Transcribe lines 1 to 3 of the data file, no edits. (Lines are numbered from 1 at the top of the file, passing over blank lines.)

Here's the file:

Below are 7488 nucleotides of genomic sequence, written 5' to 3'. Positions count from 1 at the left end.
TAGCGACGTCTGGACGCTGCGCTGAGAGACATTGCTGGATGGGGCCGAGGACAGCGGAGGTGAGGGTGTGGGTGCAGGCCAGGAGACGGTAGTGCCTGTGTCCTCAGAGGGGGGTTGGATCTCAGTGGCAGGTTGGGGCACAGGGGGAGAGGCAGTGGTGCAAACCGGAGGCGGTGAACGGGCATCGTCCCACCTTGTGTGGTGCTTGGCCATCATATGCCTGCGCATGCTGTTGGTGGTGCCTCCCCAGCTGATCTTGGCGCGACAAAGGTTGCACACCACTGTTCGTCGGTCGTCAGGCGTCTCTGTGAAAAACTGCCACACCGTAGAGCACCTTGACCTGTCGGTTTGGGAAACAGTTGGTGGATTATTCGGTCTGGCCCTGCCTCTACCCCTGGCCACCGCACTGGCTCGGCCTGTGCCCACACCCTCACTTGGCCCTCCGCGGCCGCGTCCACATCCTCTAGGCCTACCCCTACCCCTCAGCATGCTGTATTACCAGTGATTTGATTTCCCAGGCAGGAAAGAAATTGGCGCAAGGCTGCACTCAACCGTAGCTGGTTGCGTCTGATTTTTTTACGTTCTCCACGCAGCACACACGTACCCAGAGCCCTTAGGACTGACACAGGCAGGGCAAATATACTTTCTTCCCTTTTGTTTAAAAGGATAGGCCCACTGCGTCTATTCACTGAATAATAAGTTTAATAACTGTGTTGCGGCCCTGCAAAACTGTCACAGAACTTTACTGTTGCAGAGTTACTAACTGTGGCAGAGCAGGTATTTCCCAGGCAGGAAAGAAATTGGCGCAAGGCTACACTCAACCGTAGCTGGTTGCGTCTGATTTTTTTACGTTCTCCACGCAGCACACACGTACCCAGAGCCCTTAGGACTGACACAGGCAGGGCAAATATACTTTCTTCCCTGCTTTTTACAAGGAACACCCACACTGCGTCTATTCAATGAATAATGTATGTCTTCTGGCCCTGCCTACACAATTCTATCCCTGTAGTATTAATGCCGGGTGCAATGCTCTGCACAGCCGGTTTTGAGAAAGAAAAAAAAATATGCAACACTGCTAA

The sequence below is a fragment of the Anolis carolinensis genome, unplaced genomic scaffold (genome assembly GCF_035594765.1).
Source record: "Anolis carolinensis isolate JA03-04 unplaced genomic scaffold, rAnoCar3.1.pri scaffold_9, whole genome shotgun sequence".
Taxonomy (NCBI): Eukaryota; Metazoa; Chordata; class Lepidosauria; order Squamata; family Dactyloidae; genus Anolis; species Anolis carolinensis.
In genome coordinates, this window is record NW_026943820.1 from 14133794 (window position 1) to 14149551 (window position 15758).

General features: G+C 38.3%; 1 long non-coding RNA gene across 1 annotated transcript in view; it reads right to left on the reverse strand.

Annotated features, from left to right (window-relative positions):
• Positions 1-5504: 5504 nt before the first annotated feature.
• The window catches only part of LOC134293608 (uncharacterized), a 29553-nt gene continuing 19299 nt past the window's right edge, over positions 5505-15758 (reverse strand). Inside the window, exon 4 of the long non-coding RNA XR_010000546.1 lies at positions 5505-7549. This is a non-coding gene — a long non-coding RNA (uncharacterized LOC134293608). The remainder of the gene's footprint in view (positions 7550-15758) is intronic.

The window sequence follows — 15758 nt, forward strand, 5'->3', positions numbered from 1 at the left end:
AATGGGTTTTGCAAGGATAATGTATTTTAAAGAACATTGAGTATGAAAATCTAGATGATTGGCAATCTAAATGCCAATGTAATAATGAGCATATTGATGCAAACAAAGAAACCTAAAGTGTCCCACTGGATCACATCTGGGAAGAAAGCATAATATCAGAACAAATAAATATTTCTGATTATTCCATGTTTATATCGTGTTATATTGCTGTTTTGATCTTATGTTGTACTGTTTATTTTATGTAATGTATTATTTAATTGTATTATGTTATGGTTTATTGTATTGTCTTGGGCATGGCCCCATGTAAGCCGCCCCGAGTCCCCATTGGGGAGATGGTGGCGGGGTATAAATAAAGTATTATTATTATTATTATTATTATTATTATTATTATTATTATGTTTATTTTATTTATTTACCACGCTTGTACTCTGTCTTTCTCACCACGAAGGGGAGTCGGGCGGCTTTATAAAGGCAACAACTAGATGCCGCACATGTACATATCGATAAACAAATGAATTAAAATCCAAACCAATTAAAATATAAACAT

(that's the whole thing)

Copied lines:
Below are 7488 nucleotides of genomic sequence, written 5' to 3'. Positions count from 1 at the left end.
TAGCGACGTCTGGACGCTGCGCTGAGAGACATTGCTGGATGGGGCCGAGGACAGCGGAGGTGAGGGTGTGGGTGCAGGCCAGGAGACGGTAGTGCCTGTGTCCTCAGAGGGGGGTTGGATCTCAGTGGCAGGTTGGGGCACAGGGGGAGAGGCAGTGGTGCAAACCGGAGGCGGTGAACGGGCATCGTCCCACCTTGTGTGGTGCTTGGCCATCATATGCCTGCGCATGCTGTTGGTGGTGCCTCCCCAGCTGATCTTGGCGCGACAAAGGTTGCACACCACTGTTCGTCGGTCGTCAGGCGTCTCTGTGAAAAACTGCCACACCGTAGAGCACCTTGACCTGTCGGTTTGGGAAACAGTTGGTGGATTATTCGGTCTGGCCCTGCCTCTACCCCTGGCCACCGCACTGGCTCGGCCTGTGCCCACACCCTCACTTGGCCCTCCGCGGCCGCGTCCACATCCTCTAGGCCTACCCCTACCCCTCAGCATGCTGTATTACCAGTGATTTGATTTCCCAGGCAGGAAAGAAATTGGCGCAAGGCTGCACTCAACCGTAGCTGGTTGCGTCTGATTTTTTTACGTTCTCCACGCAGCACACACGTACCCAGAGCCCTTAGGACTGACACAGGCAGGGCAAATATACTTTCTTCCCTTTTGTTTAAAAGGATAGGCCCACTGCGTCTATTCACTGAATAATAAGTTTAATAACTGTGTTGCGGCCCTGCAAAACTGTCACAGAACTTTACTGTTGCAGAGTTACTAACTGTGGCAGAGCAGGTATTTCCCAGGCAGGAAAGAAATTGGCGCAAGGCTACACTCAACCGTAGCTGGTTGCGTCTGATTTTTTTACGTTCTCCACGCAGCACACACGTACCCAGAGCCCTTAGGACTGACACAGGCAGGGCAAATATACTTTCTTCCCTGCTTTTTACAAGGAACACCCACACTGCGTCTATTCAATGAATAATGTATGTCTTCTGGCCCTGCCTACACAATTCTATCCCTGTAGTATTAATGCCGGGTGCAATGCTCTGCACAGCCGGTTTTGAGAAAGAAAAAAAAATATGCAACACTGCTAA

The sequence below is a fragment of the Anolis carolinensis genome, unplaced genomic scaffold (genome assembly GCF_035594765.1).